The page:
Tag Archives: change

  • 0
needs improvement

When “Needs Improvement” Is All You See

Tags : 

The best question to ask may be, “What are your expectations?” The answer can often be confusing. If you, your department, or the entire organization needs improvement what should you do?

We find out in the meeting. “This is a good start, but needs improvement.”

On the performance evaluation, “Work is satisfactory, but there are some areas that need improvement.”

“Next year your goals are higher.”

Needs Improvement

The role of many workplace professionals is to make improvements. That is what we’re always striving for, improve the process, become more efficient, and delight the customer. It is a constant effort to improve.

Yet we often face barriers and roadblocks, obstacles and hurdles, the so-called challenges of change. Most of the things in our pathway to improve are a residue of the organizational culture. The way the organization gets things done.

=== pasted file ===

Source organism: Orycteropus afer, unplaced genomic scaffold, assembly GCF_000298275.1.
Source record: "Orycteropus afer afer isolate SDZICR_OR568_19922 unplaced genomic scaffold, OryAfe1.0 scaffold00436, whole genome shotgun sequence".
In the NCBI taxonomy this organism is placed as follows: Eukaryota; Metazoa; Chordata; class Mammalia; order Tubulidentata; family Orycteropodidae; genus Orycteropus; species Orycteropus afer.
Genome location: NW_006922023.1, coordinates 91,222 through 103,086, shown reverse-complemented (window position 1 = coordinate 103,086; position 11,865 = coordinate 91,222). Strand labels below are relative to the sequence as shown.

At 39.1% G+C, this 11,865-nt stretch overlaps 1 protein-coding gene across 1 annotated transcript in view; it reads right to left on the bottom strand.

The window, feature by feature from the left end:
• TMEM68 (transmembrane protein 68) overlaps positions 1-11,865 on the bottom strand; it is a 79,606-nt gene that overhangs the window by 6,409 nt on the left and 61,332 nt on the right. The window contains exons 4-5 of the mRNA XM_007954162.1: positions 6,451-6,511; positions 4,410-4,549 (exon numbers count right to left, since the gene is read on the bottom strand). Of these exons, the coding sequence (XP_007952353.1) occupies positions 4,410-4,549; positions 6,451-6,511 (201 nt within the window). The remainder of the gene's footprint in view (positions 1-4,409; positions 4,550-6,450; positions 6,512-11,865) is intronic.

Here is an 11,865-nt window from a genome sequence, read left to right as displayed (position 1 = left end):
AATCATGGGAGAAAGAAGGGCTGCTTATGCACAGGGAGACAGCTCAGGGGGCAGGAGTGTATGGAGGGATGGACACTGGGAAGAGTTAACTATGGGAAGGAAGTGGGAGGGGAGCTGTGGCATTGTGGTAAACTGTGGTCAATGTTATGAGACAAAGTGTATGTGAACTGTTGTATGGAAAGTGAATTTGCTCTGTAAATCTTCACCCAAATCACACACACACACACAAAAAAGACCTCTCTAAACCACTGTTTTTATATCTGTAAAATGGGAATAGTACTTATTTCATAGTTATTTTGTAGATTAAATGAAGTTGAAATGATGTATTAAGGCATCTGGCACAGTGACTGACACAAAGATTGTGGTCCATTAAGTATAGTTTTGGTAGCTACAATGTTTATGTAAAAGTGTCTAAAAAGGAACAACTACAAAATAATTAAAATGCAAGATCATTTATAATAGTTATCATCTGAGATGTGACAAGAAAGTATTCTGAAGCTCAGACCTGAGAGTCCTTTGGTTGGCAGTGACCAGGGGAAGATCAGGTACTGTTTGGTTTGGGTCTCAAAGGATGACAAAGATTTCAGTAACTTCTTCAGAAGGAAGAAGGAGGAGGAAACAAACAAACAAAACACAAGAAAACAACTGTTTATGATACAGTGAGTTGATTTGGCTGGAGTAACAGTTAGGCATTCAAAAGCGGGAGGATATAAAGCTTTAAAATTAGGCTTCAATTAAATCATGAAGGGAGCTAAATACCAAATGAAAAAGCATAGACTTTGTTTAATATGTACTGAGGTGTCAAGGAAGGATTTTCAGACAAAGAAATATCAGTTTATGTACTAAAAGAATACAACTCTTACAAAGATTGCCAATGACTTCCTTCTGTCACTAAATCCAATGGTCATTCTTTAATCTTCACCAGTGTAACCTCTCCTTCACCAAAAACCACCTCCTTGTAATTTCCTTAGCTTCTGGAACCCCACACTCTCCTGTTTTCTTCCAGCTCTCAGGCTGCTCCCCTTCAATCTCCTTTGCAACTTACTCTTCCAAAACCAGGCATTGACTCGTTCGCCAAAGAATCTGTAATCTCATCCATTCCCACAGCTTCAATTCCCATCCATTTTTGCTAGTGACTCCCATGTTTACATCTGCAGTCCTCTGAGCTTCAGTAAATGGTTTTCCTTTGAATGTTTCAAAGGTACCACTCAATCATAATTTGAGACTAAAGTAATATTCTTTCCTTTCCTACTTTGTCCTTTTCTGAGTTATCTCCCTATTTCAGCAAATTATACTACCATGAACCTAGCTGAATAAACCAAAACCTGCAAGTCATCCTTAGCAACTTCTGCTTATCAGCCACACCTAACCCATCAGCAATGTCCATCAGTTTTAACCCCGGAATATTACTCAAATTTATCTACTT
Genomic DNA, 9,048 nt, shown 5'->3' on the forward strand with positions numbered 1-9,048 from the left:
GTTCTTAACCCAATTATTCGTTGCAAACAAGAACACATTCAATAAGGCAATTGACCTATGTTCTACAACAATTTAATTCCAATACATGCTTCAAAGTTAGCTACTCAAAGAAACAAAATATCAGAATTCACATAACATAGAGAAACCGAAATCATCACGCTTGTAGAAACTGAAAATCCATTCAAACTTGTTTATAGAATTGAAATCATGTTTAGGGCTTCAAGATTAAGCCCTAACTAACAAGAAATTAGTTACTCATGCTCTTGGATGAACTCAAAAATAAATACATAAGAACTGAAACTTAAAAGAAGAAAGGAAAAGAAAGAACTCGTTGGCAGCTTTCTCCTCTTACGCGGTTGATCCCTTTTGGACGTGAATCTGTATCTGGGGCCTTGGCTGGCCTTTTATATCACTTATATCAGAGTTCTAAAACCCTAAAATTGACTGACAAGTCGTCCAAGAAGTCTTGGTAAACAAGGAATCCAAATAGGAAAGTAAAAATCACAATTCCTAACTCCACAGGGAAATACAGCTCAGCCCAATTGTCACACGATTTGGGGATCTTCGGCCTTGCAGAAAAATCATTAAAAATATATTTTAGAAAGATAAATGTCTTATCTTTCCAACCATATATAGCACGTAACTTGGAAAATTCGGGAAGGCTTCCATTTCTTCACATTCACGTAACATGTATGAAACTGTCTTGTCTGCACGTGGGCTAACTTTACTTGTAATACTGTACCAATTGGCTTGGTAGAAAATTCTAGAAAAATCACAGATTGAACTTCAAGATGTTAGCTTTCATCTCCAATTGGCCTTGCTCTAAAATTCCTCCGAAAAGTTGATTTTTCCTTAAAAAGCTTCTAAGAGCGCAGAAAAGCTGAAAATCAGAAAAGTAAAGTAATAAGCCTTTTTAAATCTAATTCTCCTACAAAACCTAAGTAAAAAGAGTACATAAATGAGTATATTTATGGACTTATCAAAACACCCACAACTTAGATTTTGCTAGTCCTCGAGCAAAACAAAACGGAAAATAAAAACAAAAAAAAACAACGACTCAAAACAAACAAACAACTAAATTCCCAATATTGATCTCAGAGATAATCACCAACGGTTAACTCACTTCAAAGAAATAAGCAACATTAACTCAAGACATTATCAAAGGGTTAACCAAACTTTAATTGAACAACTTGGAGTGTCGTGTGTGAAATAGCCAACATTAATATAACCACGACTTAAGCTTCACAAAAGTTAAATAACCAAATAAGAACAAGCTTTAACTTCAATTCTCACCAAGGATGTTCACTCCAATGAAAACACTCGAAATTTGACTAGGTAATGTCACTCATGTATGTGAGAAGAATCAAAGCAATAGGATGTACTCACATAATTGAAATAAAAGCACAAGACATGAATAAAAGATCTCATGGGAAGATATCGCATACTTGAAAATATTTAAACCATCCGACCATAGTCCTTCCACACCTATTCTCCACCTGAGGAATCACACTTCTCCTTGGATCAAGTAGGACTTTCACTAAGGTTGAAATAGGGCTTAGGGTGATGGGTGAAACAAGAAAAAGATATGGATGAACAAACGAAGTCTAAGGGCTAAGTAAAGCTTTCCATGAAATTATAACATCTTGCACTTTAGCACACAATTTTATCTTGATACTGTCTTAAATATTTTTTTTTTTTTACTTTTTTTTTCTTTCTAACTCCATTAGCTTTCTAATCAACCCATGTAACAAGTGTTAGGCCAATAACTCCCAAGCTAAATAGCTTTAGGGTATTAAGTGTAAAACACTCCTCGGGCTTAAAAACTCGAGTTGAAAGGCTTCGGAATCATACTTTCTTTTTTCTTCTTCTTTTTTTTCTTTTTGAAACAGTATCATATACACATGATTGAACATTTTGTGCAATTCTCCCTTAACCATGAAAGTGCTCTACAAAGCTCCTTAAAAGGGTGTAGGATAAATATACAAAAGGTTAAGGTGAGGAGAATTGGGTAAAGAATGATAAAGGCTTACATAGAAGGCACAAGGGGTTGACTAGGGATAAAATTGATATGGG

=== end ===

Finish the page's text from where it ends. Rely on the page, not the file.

The management team is supposed to push, encourage, and perhaps passively shout to get the work done. Change is proposed, an action plan put in place, and people are watching and waiting.

You are only on the team because you fit, yet the design calls for change. Things are supposed to improve, yet we only do it our way, the way it has been successful in the past.

The organization seeks outside resources, advertises for new hires, yet whoever signs up doesn’t fit, so they are disregarded.

Clever words are selected, the mission is published and public. The branding video was expensive and demonstrates what it should. Everything is set.

Yet, on the inside, things haven’t changed. Cultural change is supposed to happen fast, but feels impossibly slow.

Things Have Changed

Since the industrial revolution, there has been a lot of change. Largely, we’ve addressed many of the “needs improvement” areas. If the Earth is 4.5 billion years old, the last 200 years have been phenomenal.

Don’t lose sight of the changes you’re making. Work hard and lead through the challenges. “Exceeds expectations,” is happening. It’s happening right before your eyes.

Seeing is believing.

-DEG

Dennis E. Gilbert is a business consultant, speaker (CSPTM), and culture expert. He is a five-time author and the founder of Appreciative Strategies, LLC. His business focuses on positive human performance improvement solutions through Appreciative Strategies®. Reach him through his website at Dennis-Gilbert.com or by calling +1 646.546.5553.